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 On 5th December, the Mepa Board will discuss Enemalta’s application for a variation of the IPPC permit that will enable the operation of the new Extension to the Delimara power station. OUTLOOK takes a look at the challenges the Environment Protection Directorate faced when drafting these permit conditions.

This draft IPPC permit follows an extensive public consultation process, whereby the Environment Protection Directorate (EPD) within MEPA reviewed the representations made by the local councils of the area and the public, together with further submissions made by Enemalta.

The Extension which will provide around 24% of total energy production in Malta and partly replace the Marsa power station requires IPPC permit conditions that will where possible prevent or reduce emissions.
This has been a challenging task. Apart from the environmental issues, this application has also involved the consideration of complex social and economic matters.

The main points raised during the consultation process relate to air quality and the choice of fuel. The new plant can be operated using both heavy fuel oil and gasoil (diesel), without any physical modifications being required.

While diesel gives better environmental results overall, the emission limit values proposed in the draft conditions are expected to be respected by both diesel and heavy fuel oil with the proposed abatement equipment at the Extension. These emission limits are in line with EU legislation.

In order to adopt a precautionary approach, the draft conditions require constant ambient air monitoring if heavy fuel oil is to be used. The performance of the plant and its impact on ambient air quality will be reviewed by no later than September 2012 to determine whether the predictions made are correct and heavy fuel oil can continue to be used or not.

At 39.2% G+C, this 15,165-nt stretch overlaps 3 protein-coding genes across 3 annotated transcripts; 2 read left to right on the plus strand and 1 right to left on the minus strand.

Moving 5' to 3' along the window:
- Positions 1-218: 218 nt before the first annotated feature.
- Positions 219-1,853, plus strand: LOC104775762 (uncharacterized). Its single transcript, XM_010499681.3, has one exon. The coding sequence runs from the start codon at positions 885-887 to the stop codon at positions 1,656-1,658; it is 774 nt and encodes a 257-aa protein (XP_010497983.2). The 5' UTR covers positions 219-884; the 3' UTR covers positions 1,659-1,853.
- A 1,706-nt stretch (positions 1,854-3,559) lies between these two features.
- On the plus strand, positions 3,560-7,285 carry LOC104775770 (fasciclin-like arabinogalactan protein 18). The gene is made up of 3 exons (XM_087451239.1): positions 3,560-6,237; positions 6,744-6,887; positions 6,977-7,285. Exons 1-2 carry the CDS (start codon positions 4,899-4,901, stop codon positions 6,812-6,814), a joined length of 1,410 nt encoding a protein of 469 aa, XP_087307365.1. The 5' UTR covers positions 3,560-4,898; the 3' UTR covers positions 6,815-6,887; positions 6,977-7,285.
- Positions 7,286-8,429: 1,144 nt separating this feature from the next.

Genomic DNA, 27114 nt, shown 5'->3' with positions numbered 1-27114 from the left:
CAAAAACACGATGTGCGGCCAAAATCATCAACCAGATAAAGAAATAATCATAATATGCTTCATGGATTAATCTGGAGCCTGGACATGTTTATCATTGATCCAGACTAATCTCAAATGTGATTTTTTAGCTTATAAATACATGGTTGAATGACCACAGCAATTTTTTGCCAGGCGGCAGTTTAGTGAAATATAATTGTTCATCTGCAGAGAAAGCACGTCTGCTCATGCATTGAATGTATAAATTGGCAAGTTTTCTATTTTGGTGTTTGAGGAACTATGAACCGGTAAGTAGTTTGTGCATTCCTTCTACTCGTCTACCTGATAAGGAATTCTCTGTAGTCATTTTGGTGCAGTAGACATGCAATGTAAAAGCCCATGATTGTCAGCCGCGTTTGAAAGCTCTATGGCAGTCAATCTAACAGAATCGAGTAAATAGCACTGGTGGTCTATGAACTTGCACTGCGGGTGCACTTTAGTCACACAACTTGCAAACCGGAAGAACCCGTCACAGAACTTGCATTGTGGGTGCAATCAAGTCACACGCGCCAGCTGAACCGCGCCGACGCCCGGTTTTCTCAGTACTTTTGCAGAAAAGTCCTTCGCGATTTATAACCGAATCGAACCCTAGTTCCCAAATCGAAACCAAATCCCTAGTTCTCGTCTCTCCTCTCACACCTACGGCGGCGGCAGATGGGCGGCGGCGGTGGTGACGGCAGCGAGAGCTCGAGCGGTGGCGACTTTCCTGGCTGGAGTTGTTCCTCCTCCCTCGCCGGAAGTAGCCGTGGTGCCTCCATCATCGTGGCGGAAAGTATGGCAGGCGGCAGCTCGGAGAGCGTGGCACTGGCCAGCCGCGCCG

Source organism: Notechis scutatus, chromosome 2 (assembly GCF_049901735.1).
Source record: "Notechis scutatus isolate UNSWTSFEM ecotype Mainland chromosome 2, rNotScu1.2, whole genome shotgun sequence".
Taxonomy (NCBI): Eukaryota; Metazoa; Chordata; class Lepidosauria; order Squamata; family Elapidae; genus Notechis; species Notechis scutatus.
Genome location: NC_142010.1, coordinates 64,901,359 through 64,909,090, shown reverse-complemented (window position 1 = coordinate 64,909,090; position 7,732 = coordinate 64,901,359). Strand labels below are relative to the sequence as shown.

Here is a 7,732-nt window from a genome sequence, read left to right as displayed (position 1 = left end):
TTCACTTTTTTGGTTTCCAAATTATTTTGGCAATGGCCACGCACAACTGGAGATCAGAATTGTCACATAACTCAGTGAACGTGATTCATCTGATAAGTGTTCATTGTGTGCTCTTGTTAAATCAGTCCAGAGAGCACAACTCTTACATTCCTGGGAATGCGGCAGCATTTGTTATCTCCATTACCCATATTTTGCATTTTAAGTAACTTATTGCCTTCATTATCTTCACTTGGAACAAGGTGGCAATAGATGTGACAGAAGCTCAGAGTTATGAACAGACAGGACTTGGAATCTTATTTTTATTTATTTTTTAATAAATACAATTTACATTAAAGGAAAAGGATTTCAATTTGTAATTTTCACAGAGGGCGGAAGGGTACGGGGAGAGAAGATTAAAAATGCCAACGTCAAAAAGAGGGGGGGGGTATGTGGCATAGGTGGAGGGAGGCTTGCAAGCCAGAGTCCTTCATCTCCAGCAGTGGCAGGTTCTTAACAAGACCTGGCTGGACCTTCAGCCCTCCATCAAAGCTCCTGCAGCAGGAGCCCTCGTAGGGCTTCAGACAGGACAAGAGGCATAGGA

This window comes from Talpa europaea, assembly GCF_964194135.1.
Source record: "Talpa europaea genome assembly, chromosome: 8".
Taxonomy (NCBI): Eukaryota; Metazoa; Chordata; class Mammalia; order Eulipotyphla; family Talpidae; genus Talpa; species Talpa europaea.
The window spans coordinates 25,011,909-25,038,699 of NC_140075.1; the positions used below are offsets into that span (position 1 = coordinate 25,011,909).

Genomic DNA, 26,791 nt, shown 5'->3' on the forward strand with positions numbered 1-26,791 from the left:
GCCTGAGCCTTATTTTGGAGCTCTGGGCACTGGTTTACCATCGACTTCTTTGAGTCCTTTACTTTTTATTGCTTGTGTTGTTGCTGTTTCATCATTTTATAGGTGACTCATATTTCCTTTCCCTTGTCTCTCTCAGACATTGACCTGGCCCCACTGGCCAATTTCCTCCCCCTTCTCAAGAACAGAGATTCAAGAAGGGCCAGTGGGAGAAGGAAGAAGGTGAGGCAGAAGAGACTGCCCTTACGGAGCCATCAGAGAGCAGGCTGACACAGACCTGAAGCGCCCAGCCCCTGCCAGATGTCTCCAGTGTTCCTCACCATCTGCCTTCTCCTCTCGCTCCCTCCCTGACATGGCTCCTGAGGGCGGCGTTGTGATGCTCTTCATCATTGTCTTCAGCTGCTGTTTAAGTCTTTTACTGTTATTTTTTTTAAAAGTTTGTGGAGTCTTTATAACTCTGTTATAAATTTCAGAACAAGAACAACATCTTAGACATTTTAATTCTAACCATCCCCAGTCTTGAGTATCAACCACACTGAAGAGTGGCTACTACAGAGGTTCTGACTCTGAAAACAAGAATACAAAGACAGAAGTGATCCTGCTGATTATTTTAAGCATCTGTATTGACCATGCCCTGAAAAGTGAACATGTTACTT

The draft permit conditions require that further data will be collected, starting in 2012, through ambient air monitoring. A monitoring committee will be set up, which is proposed to include a representative of the local community and a representative of Enemalta, and appoint an independent expert as consultant to assess ambient air monitoring data.

Air monitoring data shall be supplied to the consultant every two weeks, and the consultant shall submit a report to the committee on a monthly basis. Copies of the monthly reports shall be made available to the public.

Enemalta shall also make emission data (hourly, daily, diurnal and monthly average values) from the plant publicly available via the internet not later than 24 hours after the production of such data.

The draft conditions also require two updates to the dispersion modelling study to be carried out, using the data from the plant’s air emissions monitoring systems and ambient air monitoring data from Zejtun, Birzebbuga and Marsaxlokk.

When considering IPPC applications, Mepa must ensure that environmental quality standards are adhered to, through the application of Best Available Techniques not entailing excessive cost.

Apart from the Cost Benefit Analysis already submitted as part of the application, in response to the representations from the public, Enemalta has provided further information on the cost of operating the Extension on diesel, and the impact that this would have on current electricity costs.
A Cost Impact Analysis conducted by KPMG indicates that a change from heavy fuel oil to diesel would induce an increase in costs of approximately €20 million for the eight-month period between May (when the extension would begin operating) and December 2012.
The Analysis estimates that if the Extension is operated on diesel for this period, the target variable revenue to be recovered through consumption charges underlying the current tariff for this period would need to be increased by 10%.
Regarding the transport of waste generated by the Extension, Enemalta has proposed a land route. However Enemalta is being obliged to carry out a study on the infrastructural requirements, feasibility and environmental risks of the marine transport of this waste. Depending on the outcome of the study, to be submitted by March 2012, marine transport of waste may be required.

Enemalta will also be required to ensure that no development or operation of the plant would impede further development for the use of natural gas, both supplied through a pipeline or in liquid form, as a major fuel for electricity generation.

The draft permit conditions and related documents are available for viewing on